Pavonia Massacre (American Indians Ready Reference)
Article abstract: This massacre, perpetrated by European settlers on peaceful Indian tribes, led to brutal retaliation by the Indians and the eventual destruction of Pavonia.
Pavonia, a Dutch settlement located in the current Staten Island and Bayonne-Jersey City region, was the terminus of a trail used by Indians to move trading goods. A use tax imposed in 1639 and other incidents so outraged the Hackensack that in 1642 they killed two settlers. In 1643, a number of Wecquaesgeek Indians fled in terror from Mohawk raids—some to Pavonia, near the Hackensack, seeking Dutch protection.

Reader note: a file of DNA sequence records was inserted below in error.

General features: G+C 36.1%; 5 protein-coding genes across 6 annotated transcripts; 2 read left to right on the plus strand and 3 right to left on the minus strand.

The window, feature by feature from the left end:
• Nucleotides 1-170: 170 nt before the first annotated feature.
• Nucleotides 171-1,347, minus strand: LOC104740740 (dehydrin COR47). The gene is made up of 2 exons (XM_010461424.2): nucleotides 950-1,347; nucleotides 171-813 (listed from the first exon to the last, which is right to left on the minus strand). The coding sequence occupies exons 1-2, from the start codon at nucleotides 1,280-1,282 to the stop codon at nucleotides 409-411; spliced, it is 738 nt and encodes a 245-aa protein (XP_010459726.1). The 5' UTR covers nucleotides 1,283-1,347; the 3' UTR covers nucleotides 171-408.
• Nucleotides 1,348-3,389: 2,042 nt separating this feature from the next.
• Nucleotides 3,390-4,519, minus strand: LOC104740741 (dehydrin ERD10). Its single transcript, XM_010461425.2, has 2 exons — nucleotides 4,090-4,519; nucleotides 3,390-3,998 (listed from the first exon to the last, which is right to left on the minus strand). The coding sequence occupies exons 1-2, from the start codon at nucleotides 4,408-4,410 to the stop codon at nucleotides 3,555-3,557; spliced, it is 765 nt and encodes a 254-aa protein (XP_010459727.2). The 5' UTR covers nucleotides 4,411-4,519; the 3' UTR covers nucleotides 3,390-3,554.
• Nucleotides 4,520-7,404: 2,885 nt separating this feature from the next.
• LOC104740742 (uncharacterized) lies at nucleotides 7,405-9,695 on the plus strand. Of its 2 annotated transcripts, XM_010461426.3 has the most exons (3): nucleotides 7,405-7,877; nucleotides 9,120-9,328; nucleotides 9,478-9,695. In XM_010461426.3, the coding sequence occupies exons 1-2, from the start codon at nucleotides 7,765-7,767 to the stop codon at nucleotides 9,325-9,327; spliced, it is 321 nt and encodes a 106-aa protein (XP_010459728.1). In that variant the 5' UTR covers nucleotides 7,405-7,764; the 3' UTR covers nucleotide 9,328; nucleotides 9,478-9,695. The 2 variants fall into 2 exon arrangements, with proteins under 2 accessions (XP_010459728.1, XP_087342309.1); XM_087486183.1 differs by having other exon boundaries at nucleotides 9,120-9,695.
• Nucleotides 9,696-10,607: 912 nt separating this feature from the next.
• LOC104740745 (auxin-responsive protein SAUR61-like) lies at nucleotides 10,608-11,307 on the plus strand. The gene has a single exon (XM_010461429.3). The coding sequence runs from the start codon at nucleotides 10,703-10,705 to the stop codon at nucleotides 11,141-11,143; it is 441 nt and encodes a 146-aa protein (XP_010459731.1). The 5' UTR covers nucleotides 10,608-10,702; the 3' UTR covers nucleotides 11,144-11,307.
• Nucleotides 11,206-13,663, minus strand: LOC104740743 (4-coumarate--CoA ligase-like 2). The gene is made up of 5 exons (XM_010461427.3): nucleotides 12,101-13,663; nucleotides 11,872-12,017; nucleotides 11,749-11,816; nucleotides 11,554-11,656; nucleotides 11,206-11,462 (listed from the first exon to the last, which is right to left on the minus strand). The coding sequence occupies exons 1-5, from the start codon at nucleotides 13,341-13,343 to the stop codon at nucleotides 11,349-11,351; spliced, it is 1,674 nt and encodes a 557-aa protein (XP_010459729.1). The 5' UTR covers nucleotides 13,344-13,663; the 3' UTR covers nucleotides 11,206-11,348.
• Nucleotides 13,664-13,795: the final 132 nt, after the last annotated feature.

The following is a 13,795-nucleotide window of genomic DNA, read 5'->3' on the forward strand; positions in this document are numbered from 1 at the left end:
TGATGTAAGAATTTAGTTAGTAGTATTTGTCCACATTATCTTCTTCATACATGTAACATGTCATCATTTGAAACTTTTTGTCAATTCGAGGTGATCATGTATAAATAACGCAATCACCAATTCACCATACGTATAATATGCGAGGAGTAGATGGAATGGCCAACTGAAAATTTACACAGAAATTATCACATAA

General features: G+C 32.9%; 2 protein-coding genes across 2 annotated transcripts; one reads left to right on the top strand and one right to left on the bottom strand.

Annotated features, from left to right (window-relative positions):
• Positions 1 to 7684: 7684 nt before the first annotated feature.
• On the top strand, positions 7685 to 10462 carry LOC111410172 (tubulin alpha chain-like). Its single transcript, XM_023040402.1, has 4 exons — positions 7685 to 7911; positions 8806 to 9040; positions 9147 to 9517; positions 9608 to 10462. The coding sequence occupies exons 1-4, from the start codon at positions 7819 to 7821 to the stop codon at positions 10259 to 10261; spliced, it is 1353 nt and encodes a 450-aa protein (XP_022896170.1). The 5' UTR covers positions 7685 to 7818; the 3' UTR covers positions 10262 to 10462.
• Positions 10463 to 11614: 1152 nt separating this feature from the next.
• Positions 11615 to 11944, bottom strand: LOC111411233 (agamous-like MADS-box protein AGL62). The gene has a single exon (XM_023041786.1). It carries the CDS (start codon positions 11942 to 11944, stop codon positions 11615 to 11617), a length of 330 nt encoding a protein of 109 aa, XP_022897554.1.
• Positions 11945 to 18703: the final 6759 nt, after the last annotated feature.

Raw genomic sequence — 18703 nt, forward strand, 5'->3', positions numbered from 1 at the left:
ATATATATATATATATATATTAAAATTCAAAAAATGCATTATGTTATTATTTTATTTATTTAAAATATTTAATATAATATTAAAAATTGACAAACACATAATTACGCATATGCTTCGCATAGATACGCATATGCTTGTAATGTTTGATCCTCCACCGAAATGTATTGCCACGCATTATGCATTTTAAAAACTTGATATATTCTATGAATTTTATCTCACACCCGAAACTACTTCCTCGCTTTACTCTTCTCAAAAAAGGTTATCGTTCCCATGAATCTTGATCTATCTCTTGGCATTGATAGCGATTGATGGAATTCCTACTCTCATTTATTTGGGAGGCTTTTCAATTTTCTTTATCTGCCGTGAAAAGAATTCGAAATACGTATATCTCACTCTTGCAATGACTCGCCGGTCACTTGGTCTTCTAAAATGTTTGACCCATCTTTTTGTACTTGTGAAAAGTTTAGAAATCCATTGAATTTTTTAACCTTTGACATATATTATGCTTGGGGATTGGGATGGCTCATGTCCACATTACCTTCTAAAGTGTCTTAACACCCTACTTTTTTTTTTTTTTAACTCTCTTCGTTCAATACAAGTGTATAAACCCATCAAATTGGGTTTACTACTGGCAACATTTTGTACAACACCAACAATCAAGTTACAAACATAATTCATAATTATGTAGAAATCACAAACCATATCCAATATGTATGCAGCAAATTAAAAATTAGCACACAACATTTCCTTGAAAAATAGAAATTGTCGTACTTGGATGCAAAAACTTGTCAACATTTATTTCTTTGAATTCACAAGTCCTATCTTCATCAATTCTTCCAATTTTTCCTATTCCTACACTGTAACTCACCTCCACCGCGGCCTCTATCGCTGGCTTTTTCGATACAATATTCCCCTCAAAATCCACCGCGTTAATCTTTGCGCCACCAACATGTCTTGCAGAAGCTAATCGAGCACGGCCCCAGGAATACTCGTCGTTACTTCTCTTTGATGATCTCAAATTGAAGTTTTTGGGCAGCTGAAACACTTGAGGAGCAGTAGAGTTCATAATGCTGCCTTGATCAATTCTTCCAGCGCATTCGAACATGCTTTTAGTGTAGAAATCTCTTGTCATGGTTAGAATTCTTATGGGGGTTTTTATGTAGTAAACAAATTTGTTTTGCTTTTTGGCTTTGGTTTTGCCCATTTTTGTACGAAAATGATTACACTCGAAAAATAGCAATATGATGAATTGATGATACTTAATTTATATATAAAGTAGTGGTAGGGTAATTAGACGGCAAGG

Following a carefully laid-out plot, eighty soldiers launched a brutal surprise attack on the Indian camp shortly after midnight on February 26 to revenge the killing of the settlers. Between 80 and 120 Indians were killed and about thirty prisoners taken. In retaliation for this massacre, regional tribes intermittently terrorized the Dutch over the next decade.
(The entire section is 144 words.)
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